Browsing the internet resembles an Alfred Hitchcock movie. You never quite see actions occurring at the edge of your vision. You feel safe until the miscreants show up like a flock of deranged birds.
While major browsers continue improving security, those efforts more resemble a chain-link fence than a brick wall.
Choose your browser carefully. Google’s Chrome may be the best designed and most popular, but it reports your activities back to Google. If you don’t set it up properly, others also might snoop on you.
Microsoft’s new Edge browser uses Chrome’s basic “engine,” but instead of sharing your browsing data with Google, it tattles to Microsoft. If you care about secure browsing, choose Firefox, Vivaldi or Opera. Apple users can select Safari, although it’s not quite up to the competition.
We all retain a soft spot for Sesame Street’s Cookie Monster, but that should not carry over to the identifying bits of data called cookies that websites imbed in your computer.
Invisible cookies hide from view. No matter which browser you choose, go into the configuration menu and ban third-party cookies. These generally are cookies baked by websites different from the one you are visiting.
While eliminating third-party cookies in rare cases might reduce functionality of the site you’re visiting, they’re rarely essential.
The cookies from the site you’re visiting might be important for the functionality of that site while you are visiting it. But once you log off, those cookies should be trashed. Most browsers allow you to make “mission critical” exceptions for online banking and similar secure sites that need to identify you.
First, escape the 900-pound gorilla called Google (and to a lesser extent, Microsoft’s Bing). Use DuckDuckGo for your search engine (duckduckgo.com). It does not track you or send your browsing data to a third party. I have used this search engine for years and never missed Google.
Here are some free extensions that work on most internet browsers that will enhance your privacy and security.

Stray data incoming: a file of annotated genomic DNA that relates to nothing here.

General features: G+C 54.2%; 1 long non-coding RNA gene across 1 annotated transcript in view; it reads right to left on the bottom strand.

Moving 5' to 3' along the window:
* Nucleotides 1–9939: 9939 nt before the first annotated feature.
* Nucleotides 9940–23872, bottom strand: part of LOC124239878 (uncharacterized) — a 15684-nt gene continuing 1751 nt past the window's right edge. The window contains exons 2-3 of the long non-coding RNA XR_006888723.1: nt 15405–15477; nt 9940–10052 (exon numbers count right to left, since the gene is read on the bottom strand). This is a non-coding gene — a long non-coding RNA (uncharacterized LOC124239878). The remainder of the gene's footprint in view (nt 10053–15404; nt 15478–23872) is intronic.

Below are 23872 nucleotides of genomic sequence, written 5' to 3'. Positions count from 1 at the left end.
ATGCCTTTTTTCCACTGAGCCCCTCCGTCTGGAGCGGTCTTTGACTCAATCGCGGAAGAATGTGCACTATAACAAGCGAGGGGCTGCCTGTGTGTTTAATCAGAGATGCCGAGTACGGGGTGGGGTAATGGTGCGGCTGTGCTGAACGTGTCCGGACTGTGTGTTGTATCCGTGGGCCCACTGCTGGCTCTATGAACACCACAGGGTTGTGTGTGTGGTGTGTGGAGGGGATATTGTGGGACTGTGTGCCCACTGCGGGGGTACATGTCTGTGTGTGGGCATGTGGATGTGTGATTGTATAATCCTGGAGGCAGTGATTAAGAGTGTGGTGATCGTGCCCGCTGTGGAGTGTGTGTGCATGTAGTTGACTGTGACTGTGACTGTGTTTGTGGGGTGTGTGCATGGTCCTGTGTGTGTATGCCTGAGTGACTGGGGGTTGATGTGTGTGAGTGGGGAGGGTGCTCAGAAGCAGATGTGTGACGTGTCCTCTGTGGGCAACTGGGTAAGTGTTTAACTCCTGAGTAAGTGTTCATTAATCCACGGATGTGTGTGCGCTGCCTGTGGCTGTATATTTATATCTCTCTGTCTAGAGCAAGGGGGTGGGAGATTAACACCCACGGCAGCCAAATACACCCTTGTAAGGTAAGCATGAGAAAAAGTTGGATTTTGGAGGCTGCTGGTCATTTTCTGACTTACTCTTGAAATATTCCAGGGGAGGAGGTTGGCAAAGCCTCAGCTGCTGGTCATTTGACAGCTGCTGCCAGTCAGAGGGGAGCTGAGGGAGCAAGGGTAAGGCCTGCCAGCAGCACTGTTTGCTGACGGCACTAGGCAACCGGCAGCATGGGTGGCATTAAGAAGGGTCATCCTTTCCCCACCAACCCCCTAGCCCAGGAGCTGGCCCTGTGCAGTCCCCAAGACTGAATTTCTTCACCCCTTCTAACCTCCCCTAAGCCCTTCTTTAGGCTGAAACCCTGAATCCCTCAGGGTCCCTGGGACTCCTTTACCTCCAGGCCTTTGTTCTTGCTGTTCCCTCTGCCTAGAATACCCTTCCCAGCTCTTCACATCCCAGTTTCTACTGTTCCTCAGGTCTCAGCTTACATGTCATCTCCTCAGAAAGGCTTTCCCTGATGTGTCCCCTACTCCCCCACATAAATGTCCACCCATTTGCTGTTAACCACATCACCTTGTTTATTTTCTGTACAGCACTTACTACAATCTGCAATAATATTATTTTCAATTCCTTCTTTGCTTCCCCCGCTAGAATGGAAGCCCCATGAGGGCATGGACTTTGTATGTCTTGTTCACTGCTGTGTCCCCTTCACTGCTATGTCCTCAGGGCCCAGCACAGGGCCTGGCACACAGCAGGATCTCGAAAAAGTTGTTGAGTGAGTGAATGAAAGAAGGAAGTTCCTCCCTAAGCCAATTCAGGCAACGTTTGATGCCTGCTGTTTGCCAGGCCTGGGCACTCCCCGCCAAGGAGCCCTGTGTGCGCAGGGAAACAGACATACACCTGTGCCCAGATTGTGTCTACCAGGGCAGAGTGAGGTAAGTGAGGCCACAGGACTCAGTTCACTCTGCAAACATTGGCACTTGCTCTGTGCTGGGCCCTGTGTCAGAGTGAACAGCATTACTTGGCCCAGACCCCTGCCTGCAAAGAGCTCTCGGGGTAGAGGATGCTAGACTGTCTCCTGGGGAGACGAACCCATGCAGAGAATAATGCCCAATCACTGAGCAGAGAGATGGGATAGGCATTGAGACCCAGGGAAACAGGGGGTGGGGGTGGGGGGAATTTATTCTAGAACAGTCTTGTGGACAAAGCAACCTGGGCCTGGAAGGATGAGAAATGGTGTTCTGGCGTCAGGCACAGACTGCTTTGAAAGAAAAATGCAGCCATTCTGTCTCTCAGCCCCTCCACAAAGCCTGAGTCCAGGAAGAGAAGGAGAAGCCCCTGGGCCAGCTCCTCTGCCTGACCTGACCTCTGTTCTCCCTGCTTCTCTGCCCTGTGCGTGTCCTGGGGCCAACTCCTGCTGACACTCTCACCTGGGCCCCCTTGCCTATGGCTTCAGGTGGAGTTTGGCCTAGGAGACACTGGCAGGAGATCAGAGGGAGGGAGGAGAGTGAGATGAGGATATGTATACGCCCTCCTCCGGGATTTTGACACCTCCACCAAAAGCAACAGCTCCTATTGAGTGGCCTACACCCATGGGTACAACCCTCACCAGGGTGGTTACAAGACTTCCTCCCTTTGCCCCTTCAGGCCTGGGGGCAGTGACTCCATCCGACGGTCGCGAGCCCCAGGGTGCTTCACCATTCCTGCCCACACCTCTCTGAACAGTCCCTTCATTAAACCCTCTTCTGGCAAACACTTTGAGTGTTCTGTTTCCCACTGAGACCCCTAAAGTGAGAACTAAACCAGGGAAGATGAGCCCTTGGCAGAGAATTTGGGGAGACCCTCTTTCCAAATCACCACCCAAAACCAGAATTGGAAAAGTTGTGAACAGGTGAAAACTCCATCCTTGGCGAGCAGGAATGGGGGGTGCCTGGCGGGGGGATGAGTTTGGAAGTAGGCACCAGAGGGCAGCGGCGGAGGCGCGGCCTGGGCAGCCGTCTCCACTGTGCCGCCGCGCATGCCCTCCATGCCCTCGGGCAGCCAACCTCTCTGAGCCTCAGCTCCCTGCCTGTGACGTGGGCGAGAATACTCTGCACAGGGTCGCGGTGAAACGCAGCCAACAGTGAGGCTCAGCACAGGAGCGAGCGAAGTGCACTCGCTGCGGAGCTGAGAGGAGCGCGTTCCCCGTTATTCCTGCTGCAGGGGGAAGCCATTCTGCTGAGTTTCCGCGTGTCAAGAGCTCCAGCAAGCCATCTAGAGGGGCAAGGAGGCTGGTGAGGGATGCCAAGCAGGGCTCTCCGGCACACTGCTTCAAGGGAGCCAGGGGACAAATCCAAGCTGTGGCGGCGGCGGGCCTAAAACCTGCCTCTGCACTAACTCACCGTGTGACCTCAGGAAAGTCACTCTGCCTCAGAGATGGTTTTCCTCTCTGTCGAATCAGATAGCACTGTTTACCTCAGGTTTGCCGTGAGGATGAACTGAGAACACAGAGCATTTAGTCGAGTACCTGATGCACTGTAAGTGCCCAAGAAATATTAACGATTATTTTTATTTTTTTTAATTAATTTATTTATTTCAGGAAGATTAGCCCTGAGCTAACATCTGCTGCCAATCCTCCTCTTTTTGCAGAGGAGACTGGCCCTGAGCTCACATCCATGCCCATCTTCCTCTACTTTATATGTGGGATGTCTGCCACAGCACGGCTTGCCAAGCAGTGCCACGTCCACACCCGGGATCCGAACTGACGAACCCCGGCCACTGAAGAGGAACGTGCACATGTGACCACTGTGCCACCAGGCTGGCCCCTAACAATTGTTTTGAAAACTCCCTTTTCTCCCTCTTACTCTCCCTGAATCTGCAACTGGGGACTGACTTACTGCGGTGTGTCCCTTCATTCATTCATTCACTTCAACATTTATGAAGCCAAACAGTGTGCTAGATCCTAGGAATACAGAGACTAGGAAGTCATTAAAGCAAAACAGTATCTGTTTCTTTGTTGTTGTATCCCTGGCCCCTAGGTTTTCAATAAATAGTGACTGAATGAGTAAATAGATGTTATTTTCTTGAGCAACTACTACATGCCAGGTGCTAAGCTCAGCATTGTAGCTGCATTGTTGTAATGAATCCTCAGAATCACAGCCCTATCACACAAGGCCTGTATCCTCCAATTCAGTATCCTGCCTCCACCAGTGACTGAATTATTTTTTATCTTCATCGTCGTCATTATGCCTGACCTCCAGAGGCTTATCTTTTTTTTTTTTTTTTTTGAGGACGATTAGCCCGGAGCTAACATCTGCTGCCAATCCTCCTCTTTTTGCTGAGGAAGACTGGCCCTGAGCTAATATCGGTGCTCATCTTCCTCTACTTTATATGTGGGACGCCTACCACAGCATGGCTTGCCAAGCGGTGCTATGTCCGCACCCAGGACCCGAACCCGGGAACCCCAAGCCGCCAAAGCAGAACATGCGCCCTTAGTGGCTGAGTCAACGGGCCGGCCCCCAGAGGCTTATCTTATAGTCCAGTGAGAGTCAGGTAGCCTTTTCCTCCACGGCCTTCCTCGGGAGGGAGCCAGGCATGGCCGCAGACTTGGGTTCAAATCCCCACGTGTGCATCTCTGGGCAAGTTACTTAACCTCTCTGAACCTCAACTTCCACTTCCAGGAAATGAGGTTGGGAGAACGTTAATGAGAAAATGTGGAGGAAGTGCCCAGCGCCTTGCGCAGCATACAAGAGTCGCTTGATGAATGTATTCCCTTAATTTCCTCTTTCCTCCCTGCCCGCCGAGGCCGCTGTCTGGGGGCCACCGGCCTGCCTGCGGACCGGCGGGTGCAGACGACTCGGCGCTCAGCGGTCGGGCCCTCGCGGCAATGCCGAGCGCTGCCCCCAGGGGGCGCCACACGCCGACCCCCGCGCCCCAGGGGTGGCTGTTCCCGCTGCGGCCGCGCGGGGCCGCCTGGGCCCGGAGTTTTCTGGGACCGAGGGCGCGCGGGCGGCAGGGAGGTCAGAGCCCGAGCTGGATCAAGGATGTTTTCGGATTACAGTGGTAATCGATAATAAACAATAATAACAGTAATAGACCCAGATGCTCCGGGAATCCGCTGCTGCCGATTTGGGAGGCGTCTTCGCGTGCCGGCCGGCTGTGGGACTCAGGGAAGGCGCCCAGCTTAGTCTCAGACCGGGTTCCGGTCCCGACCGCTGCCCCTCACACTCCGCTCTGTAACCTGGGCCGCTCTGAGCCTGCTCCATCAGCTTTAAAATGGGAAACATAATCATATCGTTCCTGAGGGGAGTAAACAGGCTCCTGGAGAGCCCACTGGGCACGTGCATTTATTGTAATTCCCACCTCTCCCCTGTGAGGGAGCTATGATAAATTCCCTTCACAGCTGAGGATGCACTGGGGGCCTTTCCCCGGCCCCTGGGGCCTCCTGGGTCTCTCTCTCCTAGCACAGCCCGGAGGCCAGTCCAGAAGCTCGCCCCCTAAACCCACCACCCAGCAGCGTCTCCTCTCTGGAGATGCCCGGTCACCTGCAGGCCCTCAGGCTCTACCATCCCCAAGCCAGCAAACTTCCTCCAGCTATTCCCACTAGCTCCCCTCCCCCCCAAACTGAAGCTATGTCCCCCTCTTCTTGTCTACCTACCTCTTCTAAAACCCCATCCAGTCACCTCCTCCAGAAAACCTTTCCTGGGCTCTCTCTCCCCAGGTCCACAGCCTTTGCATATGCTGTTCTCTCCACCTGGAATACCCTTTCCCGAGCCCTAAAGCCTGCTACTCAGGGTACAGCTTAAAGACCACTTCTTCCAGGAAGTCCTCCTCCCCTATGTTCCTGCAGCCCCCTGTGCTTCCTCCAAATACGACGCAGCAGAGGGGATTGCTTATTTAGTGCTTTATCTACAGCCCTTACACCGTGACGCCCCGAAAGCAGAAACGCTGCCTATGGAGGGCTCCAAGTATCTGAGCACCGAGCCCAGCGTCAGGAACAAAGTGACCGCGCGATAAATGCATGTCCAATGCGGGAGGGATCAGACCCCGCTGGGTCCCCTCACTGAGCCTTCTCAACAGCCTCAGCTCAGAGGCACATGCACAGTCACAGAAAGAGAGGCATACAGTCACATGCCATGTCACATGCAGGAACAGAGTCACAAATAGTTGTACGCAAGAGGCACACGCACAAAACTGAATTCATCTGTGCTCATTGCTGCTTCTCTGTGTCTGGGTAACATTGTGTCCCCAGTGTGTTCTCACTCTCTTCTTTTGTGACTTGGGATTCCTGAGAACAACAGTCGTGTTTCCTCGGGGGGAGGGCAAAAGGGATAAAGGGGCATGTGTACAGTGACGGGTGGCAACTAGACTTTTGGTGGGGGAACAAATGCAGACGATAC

The Electronic Frontier Foundation (EFF), a highly reputable nonprofit dedicated to protecting the privacy of those who use the internet, offers Privacy Badger that blocks tracking you online (privacybadger.org).
Another gift from the EFF is: HTTPS Everywhere. You must download this through your browser’s extensions menu. Many sites on the web offer some limited support for encryption over HTTPS but make it difficult to use. For instance, they may default to unencrypted HTTP, or fill encrypted pages with links that go back to the unencrypted site. The HTTPS Everywhere extension fixes these problems by rewriting all requests to these sites to HTTPS.
For those cookies that do sneak through your defensive block, install Cookie AutoDelete. It purges cookies every time you close your browser. You can (and should) make exceptions in its inclusion/exclusion menu for cookies you wish to keep.
Finally, install uBlock Origin (ublockorigin.com). This extension keeps updated lists of ad servers and nefarious content servers on the internet and either blocks them or warns you not to visit those sites.
While no extension can fully protect you from internet vertigo, these extensions can significantly increase your safety and security. Just remember rule one of email and the internet: Never click on a link until you are absolutely, positively sure that it came from someone you trust and that it actually came from that person or organization.
Your automatic response to links should be to email the person or organization from the address in your address book (don’t just hit reply) and ask if they just sent a link to you and where they found the content of the link if it’s not an original photo, MP3 or document. Just because Jane Doe, who is your best friend, sent you a link, doesn’t mean Jane is the actual sender.
As President Reagan said in paraphrasing the old Russian proverb: “Trust, but verify.”